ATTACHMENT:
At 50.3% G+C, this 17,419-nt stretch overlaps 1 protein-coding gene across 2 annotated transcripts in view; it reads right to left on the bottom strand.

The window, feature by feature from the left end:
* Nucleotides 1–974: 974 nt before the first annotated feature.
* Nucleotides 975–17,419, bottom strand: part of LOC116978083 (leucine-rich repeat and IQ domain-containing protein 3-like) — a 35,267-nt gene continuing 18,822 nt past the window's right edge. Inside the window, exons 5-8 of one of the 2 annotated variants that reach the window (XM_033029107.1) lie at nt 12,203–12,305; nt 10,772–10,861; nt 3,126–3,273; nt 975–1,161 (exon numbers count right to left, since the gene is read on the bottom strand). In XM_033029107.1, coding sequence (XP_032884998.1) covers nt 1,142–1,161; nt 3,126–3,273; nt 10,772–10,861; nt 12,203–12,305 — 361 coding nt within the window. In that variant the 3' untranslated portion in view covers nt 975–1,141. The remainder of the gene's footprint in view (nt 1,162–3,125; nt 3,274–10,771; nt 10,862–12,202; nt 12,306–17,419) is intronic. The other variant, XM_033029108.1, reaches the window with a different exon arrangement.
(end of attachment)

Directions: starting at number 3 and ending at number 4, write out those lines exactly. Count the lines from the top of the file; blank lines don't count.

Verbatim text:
* Nucleotides 1–974: 974 nt before the first annotated feature.
* Nucleotides 975–17,419, bottom strand: part of LOC116978083 (leucine-rich repeat and IQ domain-containing protein 3-like) — a 35,267-nt gene continuing 18,822 nt past the window's right edge. Inside the window, exons 5-8 of one of the 2 annotated variants that reach the window (XM_033029107.1) lie at nt 12,203–12,305; nt 10,772–10,861; nt 3,126–3,273; nt 975–1,161 (exon numbers count right to left, since the gene is read on the bottom strand). In XM_033029107.1, coding sequence (XP_032884998.1) covers nt 1,142–1,161; nt 3,126–3,273; nt 10,772–10,861; nt 12,203–12,305 — 361 coding nt within the window. In that variant the 3' untranslated portion in view covers nt 975–1,141. The remainder of the gene's footprint in view (nt 1,162–3,125; nt 3,274–10,771; nt 10,862–12,202; nt 12,306–17,419) is intronic. The other variant, XM_033029108.1, reaches the window with a different exon arrangement.